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Square makes its move with online retailers
The mobile payment service launches an e-marketplace at Squareup.com.
Chief Technology Editor
Topics: e-commerce technology, e-payments and security, eBay, george peabody, Glenbrook Partners, GSI Commerce, jack dorsey, Magento, Neil Berrett, online marketplace, Payment card, PayPal, Square, Square Market, Square Wallet, Squareup.com, Standard & Strange
Square, which says millions of business clients use its Square Reader device and mobile app to accept payments on mobile devices, launched Square Market as an e-marketplace yesterday at the Squareup.com site.
The company, founded in 2009 by Twitter co-founder Jack Dorsey, says it is charging online retailers who sell through Square Market 2.75% per sale transaction, the same fee it charges physical retailers. Square Market lets retailers post product listings with images and prices, plus profiles of their businesses. Shoppers check out on Squareup.com using a payment card attached to their Square Wallet, an online payment service. Square says there are no other fees to merchants.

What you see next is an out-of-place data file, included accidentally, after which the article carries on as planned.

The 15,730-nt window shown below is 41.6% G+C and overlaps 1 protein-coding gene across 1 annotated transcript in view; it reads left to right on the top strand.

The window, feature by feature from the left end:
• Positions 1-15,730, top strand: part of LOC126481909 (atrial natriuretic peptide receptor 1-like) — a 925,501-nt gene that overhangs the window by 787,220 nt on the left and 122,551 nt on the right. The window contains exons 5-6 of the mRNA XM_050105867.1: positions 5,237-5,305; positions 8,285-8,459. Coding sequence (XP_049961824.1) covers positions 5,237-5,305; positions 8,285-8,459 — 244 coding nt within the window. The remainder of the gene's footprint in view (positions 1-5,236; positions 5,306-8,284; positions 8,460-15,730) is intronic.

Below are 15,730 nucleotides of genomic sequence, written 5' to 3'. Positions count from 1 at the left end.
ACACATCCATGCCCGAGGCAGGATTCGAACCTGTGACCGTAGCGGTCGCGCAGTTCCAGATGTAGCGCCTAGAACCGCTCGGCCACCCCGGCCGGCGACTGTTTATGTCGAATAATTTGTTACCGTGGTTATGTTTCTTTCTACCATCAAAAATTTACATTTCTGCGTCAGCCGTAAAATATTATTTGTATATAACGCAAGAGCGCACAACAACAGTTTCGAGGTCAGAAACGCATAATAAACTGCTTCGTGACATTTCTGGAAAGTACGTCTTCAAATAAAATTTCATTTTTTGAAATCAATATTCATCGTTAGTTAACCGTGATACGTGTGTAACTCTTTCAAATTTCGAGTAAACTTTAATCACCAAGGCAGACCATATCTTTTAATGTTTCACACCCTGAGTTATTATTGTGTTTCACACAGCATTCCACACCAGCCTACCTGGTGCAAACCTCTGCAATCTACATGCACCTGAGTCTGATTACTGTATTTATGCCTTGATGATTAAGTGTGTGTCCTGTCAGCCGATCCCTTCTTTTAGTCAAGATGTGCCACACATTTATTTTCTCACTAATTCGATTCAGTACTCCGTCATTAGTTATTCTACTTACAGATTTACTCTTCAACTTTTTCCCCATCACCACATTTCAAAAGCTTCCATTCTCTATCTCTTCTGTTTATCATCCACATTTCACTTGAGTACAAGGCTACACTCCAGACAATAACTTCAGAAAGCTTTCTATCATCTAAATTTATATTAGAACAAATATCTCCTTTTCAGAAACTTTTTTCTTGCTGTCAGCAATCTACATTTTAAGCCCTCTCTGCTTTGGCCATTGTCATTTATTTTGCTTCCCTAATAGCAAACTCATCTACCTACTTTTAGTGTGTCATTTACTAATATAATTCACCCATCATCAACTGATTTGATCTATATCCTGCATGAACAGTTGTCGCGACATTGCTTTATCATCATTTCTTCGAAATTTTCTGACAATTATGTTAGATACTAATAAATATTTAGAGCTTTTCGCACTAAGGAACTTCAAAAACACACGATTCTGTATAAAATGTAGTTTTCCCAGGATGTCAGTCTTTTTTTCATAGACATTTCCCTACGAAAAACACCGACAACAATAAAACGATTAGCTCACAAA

Square’s move to an e-marketplace shouldn’t come as a surprise, says George Peabody, senior director of payment industry consultants Glenbrook Partners LLC. “Square's already addressed the harder problem of bringing physical point of sale payments to the huge cadre of very small merchants, most of whom realize that multichannel is important,” he says. “Square's just made it easier for those merchants to cover both channels.”
He adds that Square Market will compete in the online payments space with PayPal for the business of smaller retailers. PayPal, a unit of eBay Inc., also focuses on larger retailers, including those who run on e-commerce technology from eBay’s Magento and GSI Commerce. “Square’s strategy is simply the reverse of PayPal—going online from offline as PayPal goes from pure e-commerce to the physical point of sale,” Peabody says. PayPal said earlier in the year that consumers could pay with PayPal at 18,000 stores operated by 23 national retail chains.
Standard & Strange, a retailer of American-made men’s apparel, starting using Square to accept payments at pop-up stores and trunk shows before it opened its first retail store last year in Oakland, CA. Now it will use Square Market to sell online, says owner Neil Berrett. “Running an online store is like having a whole other business,” he says. “Square makes it easy with a simple solution, and we are featured along with other great brands.”